David Bourget (Western Ontario)
David Chalmers (ANU, NYU)
Rafael De Clercq
Jack Alan Reynolds
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Dao: A Journal of Comparative Philosophy 9 (1):11-23 (2010)
A major reason that Confucius should matter to Western ethical philosophers is that some of his concerns are markedly different from those most common in the West. A Western emphasis has been on major choices that are treated in a decontextualized way. Confucius’ emphasis is on paths of life, so that context matters. Further, the nuances of personal relations get more attention than is common (with the exception of feminist ethics) in Western philosophy. What Confucius provides is a valuable aid in arriving at a more balanced sense of what ethics is concerned with. It also allows us to realize the importance of sensitivity to particulars. Finally, it highlights the importance of style (as well as the content of what is chosen) in behavior, and the ways in which relations with family and friends can connect with choices in a wider “public” sphere.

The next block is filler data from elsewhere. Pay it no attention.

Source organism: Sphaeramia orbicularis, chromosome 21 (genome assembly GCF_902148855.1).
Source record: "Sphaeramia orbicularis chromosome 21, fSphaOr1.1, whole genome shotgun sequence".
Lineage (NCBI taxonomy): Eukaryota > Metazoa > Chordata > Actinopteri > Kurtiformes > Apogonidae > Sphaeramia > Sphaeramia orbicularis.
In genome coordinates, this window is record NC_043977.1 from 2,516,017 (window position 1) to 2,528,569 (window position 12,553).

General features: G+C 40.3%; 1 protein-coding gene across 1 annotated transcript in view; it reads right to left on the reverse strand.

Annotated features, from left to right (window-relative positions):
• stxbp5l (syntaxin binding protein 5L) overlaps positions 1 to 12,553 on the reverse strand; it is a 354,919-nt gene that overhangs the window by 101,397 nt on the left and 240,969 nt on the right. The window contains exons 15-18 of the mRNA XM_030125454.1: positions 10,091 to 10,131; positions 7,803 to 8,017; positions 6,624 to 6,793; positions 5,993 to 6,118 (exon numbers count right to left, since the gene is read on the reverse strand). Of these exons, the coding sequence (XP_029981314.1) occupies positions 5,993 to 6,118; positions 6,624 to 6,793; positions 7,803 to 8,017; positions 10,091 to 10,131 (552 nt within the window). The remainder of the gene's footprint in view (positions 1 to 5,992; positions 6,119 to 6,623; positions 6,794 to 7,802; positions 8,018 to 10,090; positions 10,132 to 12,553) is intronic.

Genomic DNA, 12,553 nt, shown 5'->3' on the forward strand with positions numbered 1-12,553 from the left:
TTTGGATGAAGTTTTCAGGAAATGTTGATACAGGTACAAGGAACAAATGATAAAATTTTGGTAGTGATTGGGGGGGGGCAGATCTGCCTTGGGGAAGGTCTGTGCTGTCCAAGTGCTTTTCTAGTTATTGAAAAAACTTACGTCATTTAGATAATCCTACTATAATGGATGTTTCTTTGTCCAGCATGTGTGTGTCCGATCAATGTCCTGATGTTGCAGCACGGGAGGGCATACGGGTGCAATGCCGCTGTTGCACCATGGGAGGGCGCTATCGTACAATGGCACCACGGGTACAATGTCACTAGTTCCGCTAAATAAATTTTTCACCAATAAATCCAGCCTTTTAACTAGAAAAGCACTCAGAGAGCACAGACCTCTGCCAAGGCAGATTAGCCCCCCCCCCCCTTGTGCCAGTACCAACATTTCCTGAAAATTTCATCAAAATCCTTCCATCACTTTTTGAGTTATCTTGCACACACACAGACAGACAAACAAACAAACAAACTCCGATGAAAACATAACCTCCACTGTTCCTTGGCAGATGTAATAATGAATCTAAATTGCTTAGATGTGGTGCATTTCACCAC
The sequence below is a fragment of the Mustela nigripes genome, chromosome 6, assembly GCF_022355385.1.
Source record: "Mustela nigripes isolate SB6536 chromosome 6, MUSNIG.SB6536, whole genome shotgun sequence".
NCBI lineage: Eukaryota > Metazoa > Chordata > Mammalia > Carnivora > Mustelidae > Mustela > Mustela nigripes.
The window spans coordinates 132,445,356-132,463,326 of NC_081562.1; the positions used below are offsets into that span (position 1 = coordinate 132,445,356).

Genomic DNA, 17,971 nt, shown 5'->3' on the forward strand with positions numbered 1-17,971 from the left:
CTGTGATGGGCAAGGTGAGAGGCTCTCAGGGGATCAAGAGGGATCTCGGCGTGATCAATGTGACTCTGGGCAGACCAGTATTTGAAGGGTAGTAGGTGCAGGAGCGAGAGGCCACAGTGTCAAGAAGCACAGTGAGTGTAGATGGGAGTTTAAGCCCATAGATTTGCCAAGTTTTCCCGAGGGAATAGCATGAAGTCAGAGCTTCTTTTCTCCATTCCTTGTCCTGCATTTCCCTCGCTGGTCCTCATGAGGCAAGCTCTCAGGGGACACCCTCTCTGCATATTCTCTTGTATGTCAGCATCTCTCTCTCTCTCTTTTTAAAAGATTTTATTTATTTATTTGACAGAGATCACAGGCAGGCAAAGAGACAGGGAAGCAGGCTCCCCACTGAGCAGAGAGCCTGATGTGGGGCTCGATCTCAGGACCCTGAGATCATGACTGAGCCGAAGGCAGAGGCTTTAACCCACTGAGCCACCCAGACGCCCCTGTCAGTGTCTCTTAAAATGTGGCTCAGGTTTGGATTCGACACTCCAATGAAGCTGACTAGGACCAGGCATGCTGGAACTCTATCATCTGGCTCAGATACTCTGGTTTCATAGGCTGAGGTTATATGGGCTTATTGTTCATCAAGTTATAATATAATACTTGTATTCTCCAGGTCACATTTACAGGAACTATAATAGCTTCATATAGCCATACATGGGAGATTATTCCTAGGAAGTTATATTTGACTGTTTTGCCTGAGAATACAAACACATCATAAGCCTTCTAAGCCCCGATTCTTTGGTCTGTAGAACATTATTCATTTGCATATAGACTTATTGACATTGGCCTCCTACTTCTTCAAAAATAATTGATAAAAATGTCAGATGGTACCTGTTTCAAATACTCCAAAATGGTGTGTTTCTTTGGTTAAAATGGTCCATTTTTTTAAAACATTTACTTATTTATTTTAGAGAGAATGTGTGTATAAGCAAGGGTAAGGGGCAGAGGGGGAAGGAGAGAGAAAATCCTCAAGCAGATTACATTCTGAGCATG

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References found in this work BETA
Annette Baier (1986). The Ambiguous Limits of Desire. In J. Marks (ed.), The Ways of Desire. Precedent 39--61.
Herbert Fingarette (1972). Confucius--The Secular as Sacred. New York,Harper & Row.
Elizabeth Newson (1977). Unreasonable Care: The Establishment of Selfhood. Royal Institute of Philosophy Lectures 11:1-26.
Bernard Arthur Owen Williams (1985). Ethics and the Limits of Philosophy. Harvard University Press.
Citations of this work BETA
Pak-Hang Wong (2012). Dao, Harmony and Personhood: Towards a Confucian Ethics of Technology. Philosophy and Technology 25 (1):67-86.
Amy Olberding (2014). Subclinical Bias, Manners, and Moral Harm. Hypatia 29 (2):287-302.
Aaron Stalnaker (2013). Confucianism, Democracy, and the Virtue of Deference. Dao: A Journal of Comparative Philosophy 12 (4):441-459.
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